Subsequently, the remaining intensity values are processed in a similar manner to generate pixel values for remaining halftone cells 330, 335 and 340. The combination of halftone cells 305, 330, 335 and 340 generate halftone image 341 representative of the continuous tone image area from which the intensity values 300 were sampled.
The foregoing multi-level halftoning examples used one of five levels as halftone cell pixel values. However, those skilled in the art will recognize that any number of levels can be generated merely by quantizing the transfer functions into a greater number of levels. For example, FIG. 8 depicts linear transfer functions 165", 170", 175", 180" having 256 quantization levels. Transfer functions 165", 170", 175", 180" can be stored as look-up tables 165, 170, 175 and 180 in lieu of the transfer functions shown in FIG. 3. As compared to the transfer functions shown in FIG. 3, transfer functions 165", 170", 175" and 180" shown in FIG. 8 provide an increased number of output levels, i.e., 256 levels versus 5 levels.
FIG. 9 depicts, in accordance with another embodiment of my invention, a flow diagram for a multi-level halftoning process using transfer functions 165", 170", 175" and 180" of FIG. 8. Look-up tables 165, 170, 175 and 180 are simply reprogrammed to store corresponding transfer functions 165", 170", 175" and 180" in tabular form. Generally, operation of the invention is substantially similar to the operation of previous embodiment. However, the increased quantization levels cause each value within intensity values 300 to be mapped into four pixels that can each have a value ranging from 0 to 255. In particular, when, as shown, each intensity value has a value of "80", the output of look-up table 165 is "255", the output of table 170 is "64", and the outputs of tables 175 and 180 are both "0". The halftone image resulting from sixteen intensity values having a value of "80" is shown as multi-level halftone image 847.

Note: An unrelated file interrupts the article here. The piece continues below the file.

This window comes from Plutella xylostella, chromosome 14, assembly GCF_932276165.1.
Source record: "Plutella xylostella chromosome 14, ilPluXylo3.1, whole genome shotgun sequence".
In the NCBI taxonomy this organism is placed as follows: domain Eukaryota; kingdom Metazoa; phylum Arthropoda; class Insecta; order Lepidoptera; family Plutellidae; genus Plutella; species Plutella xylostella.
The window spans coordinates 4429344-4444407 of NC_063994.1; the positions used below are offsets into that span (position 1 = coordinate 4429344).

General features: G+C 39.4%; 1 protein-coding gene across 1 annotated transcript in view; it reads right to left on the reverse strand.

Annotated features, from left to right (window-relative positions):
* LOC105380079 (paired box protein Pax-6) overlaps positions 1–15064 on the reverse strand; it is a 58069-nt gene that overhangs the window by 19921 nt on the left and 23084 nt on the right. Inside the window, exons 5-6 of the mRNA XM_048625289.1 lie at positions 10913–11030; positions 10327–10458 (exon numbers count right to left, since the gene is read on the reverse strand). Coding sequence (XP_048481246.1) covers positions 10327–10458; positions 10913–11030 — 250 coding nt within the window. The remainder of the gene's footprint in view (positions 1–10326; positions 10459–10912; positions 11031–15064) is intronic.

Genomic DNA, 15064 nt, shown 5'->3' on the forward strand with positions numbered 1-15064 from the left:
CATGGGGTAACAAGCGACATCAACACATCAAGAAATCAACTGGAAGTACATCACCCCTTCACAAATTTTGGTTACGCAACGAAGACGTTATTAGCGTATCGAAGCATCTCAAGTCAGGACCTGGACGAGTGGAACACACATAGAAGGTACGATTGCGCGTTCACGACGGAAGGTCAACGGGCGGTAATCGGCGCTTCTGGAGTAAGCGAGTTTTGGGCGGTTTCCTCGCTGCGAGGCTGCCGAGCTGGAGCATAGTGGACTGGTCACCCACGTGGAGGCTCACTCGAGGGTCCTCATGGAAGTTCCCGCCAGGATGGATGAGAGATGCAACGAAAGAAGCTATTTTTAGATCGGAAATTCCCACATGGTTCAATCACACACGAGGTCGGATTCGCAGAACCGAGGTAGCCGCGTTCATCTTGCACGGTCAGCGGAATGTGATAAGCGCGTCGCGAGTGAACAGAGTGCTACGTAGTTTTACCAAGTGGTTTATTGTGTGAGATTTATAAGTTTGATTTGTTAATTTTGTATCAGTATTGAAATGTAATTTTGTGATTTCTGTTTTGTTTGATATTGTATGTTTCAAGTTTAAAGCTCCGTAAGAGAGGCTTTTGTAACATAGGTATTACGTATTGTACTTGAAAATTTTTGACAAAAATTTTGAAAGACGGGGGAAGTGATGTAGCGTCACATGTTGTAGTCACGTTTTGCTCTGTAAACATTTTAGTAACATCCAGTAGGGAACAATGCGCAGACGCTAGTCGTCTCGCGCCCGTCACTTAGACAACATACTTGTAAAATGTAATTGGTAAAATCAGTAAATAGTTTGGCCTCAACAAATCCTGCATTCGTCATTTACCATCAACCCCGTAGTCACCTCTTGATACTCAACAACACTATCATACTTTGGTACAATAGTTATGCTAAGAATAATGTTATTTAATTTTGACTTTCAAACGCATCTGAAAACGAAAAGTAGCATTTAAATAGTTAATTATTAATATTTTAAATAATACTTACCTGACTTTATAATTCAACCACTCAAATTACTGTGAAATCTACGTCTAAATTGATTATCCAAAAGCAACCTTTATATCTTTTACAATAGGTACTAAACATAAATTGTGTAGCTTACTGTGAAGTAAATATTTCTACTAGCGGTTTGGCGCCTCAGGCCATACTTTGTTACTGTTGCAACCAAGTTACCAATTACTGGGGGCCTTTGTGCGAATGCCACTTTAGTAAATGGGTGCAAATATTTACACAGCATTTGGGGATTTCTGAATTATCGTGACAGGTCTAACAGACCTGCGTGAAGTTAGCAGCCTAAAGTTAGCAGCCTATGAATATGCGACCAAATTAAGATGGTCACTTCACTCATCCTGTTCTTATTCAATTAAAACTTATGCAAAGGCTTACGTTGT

The manner in which the halftone cells are filled with multi-level pixel values is regulated by both the arrangement of elements in the preference matrix and the shape of the transfer functions stored in the look-up tables selected by the preference matrix. As discussed previously, the elements in the preference matrix are typically arranged in either a traditional clustered-dot or dispersed-dot dithering pattern. The pattern of matrix elements defines which look-up table will be used to generate a multi-level pixel value at a specific location in the halftone cell, while the shape of the transfer functions stored in each look-up table controls the manner through which each individual pixel value is determined.
For example, as the magnitudes of the intensity values are incrementally increased from a value of "0" towards a value of "255", the transfer functions depicted in FIGS. 3 and 8 generate a halftone cell by initially producing an incrementally increasing multi-level pixel value with functions 165' or 165". The outputs of all the other transfer functions initially remain at "0". As the intensity values continue to increase, function 165' produces a maximum pixel value of "4" before function 170' produces a pixel value greater than "0". Similarly, as the intensity values increase, function 165" produces a maximum pixel value of "255" before functions 170" produces a pixel value greater than "0". More specifically, in FIG. 7, as intensity values 300 increase in magnitude, pixel 310 of halftone cell 305 obtains a maximum value of "4" before pixel 315 obtains a value of "1". Similarly, as the magnitudes of intensity values 300 increase further, the value of pixel 315 increases to a maximum value of "4" before the value of pixel 320 begins to increase. This characteristic is indicative of high-modulation halftoning. Thus FIGS. 3 and 8 depict illustrative high-modulation halftoning transfer functions. Alternatively, the transfer functions can overlap, such that, as the intensity values increase in magnitude, a second pixel in the halftone cell starts to increase in value prior to any of the other pixels in the halftone cell attaining a full value.
In contrast to the high-modulation halftoning transfer functions, FIG. 10 depicts low-modulation halftoning transfer functions. Here, transfer functions 850, 855, 860 and 865 ensure that, as the intensity values increase, all the pixels in a halftone cell attain the same value prior to increasing any one pixel value above the value of its neighboring pixels.
FIG. 11 depicts a flow diagram of my inventive multi-level halftoning process using low-modulation transfer functions 850, 855, 860 and 865 of FIG. 10. As depicted in FIG. 11, as intensity values 300 increase in magnitude, all the pixels in halftone cell 870 must attain the same value prior to an increase in value of any one of these pixels. Of course, as with the functions shown in FIG. 3, any number of quantization levels may be used as defined by a specific application.
In each of the embodiments of the invention, the transfer functions are generated using the following rule: the sum of the derivatives of the transfer functions must equal the number of pixels in the halftone cell. This rule is derived as follows.